3 what is the nature of the interactions among species17
3. What is the nature of the interactions among species?
  • Predator-Prey relations
  • Niche partitioning (generalists vs. specialists)
  • Resilient species (to heavy fishing pressure or predation pressure)
  • Sensitive species (to heavy fishing pressure or predation pressure)
3 what is the nature of the interactions among species18
3. What is the nature of the interactions among species?
  • Effects of introduced species:
    • sea lamprey
      • Parasites on large fish - lake trout are small compared with their ocean hosts
      • Cause high mortality on lake trout
      • Best opportunity for control is in reproductive and larval stages - concentrated in rivers
3 what is the nature of the interactions among species19
3. What is the nature of the interactions among species?
  • Effects of introduced species:
    • rainbow smelt and alewife - planktivores
      • compete with native planktivores
      • prey on larvae of native fish species
      • prey on and compete with each other!
3 what is the nature of the interactions among species20
3. What is the nature of the interactions among species?
  • Effects of introduced species:
    • gobies & ruffe - benthic fishes
      • new immigrants to system
      • ballast water introductions of 1980’s
      • potential to be competitors and predators on benthic fishes and invertebrates
zoogeography of marine fishes

Zoogeography of Marine Fishes

Ch. 26 in Moyle & Cech

barriers to dispersal in marine systems
Barriers to Dispersal in Marine Systems
  • Continents - e.g. Atlantic vs. Pacific faunas
  • Temperature - e.g. tropical vs. temperate vs. polar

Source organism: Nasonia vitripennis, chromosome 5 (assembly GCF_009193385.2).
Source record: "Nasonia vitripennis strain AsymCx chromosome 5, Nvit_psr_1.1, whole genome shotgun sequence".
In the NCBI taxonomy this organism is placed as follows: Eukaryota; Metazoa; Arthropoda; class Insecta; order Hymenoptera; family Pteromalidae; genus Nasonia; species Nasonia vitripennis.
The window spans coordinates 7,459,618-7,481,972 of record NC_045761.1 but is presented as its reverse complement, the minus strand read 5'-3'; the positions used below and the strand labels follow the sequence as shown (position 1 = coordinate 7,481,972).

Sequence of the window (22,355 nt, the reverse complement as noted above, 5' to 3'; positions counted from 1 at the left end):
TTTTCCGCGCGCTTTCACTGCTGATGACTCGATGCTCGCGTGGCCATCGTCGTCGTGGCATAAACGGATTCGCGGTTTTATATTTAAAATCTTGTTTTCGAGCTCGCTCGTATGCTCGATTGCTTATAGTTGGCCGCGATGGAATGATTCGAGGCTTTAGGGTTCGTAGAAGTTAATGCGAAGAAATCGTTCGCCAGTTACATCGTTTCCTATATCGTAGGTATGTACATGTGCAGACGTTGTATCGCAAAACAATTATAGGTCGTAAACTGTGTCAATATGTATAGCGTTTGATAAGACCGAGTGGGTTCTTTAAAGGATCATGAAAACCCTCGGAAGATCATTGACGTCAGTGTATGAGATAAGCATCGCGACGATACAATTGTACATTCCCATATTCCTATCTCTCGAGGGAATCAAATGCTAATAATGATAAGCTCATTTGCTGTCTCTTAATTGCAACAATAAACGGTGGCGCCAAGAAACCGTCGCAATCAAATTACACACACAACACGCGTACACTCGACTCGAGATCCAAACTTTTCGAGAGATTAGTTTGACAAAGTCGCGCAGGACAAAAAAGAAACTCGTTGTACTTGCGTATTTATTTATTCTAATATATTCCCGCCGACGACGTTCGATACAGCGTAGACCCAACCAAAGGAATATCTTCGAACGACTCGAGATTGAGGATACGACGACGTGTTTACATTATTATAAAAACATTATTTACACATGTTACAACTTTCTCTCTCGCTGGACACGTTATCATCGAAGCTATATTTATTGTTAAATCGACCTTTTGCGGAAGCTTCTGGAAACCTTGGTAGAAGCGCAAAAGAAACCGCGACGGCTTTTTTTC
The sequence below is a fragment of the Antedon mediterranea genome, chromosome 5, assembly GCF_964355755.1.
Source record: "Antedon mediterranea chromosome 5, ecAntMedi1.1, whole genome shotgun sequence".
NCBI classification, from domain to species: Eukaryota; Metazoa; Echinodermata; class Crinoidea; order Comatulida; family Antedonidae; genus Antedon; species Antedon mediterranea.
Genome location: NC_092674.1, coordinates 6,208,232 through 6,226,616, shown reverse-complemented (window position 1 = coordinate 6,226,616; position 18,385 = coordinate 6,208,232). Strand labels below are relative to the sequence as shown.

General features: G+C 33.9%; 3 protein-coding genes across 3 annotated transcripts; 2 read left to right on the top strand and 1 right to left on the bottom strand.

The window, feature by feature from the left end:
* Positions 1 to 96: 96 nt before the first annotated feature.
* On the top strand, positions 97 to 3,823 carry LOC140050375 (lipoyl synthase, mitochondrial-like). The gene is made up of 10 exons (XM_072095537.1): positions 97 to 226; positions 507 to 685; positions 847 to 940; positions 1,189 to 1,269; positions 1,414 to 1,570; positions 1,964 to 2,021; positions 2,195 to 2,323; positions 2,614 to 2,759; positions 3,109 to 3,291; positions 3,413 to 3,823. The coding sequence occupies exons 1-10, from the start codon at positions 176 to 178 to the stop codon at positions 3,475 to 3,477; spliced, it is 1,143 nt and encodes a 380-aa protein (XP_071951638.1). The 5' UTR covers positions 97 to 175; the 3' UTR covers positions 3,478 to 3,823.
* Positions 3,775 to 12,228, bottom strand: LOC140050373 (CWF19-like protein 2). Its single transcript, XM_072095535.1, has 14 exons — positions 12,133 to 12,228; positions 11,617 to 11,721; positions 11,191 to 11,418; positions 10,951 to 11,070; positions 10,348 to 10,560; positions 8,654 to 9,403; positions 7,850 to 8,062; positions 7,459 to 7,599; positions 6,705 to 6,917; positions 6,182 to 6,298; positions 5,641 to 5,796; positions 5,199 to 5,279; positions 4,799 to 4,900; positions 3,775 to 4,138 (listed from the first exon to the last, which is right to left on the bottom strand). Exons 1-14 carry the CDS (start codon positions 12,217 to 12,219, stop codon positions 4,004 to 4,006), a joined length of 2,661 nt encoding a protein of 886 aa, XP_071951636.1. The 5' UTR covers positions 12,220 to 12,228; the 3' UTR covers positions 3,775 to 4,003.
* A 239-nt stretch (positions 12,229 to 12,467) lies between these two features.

• Salinity - e.g. estuaries, freshwater (Panama Canal)
  • Depth - deep-dwelling fishes can be isolated by submerged mountain ranges
mechanisms for dispersal in marine fishes
Mechanisms for Dispersal in Marine Fishes
  • Directed movements (e.g., with changes in temperature; migrations)
  • Pelagic eggs/larvae - current-born dispersal
  • Human action - transplants (e.g., striped bass, American shad in Pacific Ocean; 250 species introduced into San Francisco Bay)
zoogeographic groupings of marine fishes
Zoogeographic Groupings of Marine Fishes
  • Continental Shelf (neritic) -
    • 45% of all fishes
    • Tropical Zone
    • Temperate (North & South) Zones
    • Arctic/Antarctic Zones
  • Pelagic
  • Abyssal
zoogeographic groupings of marine fishes25
Zoogeographic Groupings of Marine Fishes
  • Pelagic -
    • Epipelagic (1.3% of all fish species)
    • Meso- & Bathypelagic (5% of all fish species)
    • Arctic
    • Temperate
    • Subtropical
    • Tropical
zoogeographic groupings of marine fishes26
Zoogeographic Groupings of Marine Fishes
  • Continental Shelf (neritic)
  • Pelagic
  • Deep benthic (abyssal)
    • 6.5% of all fish species
    • little known about these
example distribution of pelagic piscivores in north pacific ocean